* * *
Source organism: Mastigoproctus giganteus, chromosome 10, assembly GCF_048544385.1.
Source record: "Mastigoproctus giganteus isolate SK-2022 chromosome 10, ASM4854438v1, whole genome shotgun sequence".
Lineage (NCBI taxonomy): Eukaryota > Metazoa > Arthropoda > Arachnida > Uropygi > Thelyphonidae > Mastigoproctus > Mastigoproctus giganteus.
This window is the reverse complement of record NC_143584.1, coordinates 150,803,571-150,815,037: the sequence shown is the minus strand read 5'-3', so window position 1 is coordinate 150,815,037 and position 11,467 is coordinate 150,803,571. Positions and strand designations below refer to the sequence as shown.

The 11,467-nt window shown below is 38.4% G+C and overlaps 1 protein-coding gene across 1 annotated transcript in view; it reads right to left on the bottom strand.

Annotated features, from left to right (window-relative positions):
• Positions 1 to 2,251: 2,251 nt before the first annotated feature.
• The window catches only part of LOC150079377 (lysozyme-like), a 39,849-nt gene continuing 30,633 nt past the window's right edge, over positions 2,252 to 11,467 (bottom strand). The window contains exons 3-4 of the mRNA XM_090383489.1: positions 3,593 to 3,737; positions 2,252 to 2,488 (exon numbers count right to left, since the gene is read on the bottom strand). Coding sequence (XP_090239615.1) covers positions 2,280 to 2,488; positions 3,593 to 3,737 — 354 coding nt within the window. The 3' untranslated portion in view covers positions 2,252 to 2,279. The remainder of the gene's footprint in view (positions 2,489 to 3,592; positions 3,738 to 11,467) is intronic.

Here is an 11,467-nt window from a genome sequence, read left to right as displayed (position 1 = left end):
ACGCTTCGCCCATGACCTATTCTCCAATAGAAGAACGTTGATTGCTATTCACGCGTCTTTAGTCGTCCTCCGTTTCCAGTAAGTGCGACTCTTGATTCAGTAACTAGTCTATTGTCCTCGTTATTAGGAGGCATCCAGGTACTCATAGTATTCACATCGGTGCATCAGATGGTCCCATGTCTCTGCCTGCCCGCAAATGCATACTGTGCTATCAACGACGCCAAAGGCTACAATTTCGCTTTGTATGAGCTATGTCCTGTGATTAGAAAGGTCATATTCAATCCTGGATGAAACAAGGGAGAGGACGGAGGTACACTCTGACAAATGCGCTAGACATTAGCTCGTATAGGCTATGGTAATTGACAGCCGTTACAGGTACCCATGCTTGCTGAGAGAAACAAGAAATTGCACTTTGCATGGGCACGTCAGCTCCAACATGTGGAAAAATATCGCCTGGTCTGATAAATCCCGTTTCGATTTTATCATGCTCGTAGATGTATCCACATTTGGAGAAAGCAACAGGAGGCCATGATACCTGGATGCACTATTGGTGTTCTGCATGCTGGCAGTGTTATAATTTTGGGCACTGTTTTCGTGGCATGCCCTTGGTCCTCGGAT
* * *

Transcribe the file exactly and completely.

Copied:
Source organism: Mastigoproctus giganteus, chromosome 10, assembly GCF_048544385.1.
Source record: "Mastigoproctus giganteus isolate SK-2022 chromosome 10, ASM4854438v1, whole genome shotgun sequence".
Lineage (NCBI taxonomy): Eukaryota > Metazoa > Arthropoda > Arachnida > Uropygi > Thelyphonidae > Mastigoproctus > Mastigoproctus giganteus.
This window is the reverse complement of record NC_143584.1, coordinates 150,803,571-150,815,037: the sequence shown is the minus strand read 5'-3', so window position 1 is coordinate 150,815,037 and position 11,467 is coordinate 150,803,571. Positions and strand designations below refer to the sequence as shown.

The 11,467-nt window shown below is 38.4% G+C and overlaps 1 protein-coding gene across 1 annotated transcript in view; it reads right to left on the bottom strand.

Annotated features, from left to right (window-relative positions):
• Positions 1 to 2,251: 2,251 nt before the first annotated feature.
• The window catches only part of LOC150079377 (lysozyme-like), a 39,849-nt gene continuing 30,633 nt past the window's right edge, over positions 2,252 to 11,467 (bottom strand). The window contains exons 3-4 of the mRNA XM_090383489.1: positions 3,593 to 3,737; positions 2,252 to 2,488 (exon numbers count right to left, since the gene is read on the bottom strand). Coding sequence (XP_090239615.1) covers positions 2,280 to 2,488; positions 3,593 to 3,737 — 354 coding nt within the window. The 3' untranslated portion in view covers positions 2,252 to 2,279. The remainder of the gene's footprint in view (positions 2,489 to 3,592; positions 3,738 to 11,467) is intronic.

Here is an 11,467-nt window from a genome sequence, read left to right as displayed (position 1 = left end):
ACGCTTCGCCCATGACCTATTCTCCAATAGAAGAACGTTGATTGCTATTCACGCGTCTTTAGTCGTCCTCCGTTTCCAGTAAGTGCGACTCTTGATTCAGTAACTAGTCTATTGTCCTCGTTATTAGGAGGCATCCAGGTACTCATAGTATTCACATCGGTGCATCAGATGGTCCCATGTCTCTGCCTGCCCGCAAATGCATACTGTGCTATCAACGACGCCAAAGGCTACAATTTCGCTTTGTATGAGCTATGTCCTGTGATTAGAAAGGTCATATTCAATCCTGGATGAAACAAGGGAGAGGACGGAGGTACACTCTGACAAATGCGCTAGACATTAGCTCGTATAGGCTATGGTAATTGACAGCCGTTACAGGTACCCATGCTTGCTGAGAGAAACAAGAAATTGCACTTTGCATGGGCACGTCAGCTCCAACATGTGGAAAAATATCGCCTGGTCTGATAAATCCCGTTTCGATTTTATCATGCTCGTAGATGTATCCACATTTGGAGAAAGCAACAGGAGGCCATGATACCTGGATGCACTATTGGTGTTCTGCATGCTGGCAGTGTTATAATTTTGGGCACTGTTTTCGTGGCATGCCCTTGGTCCTCGGAT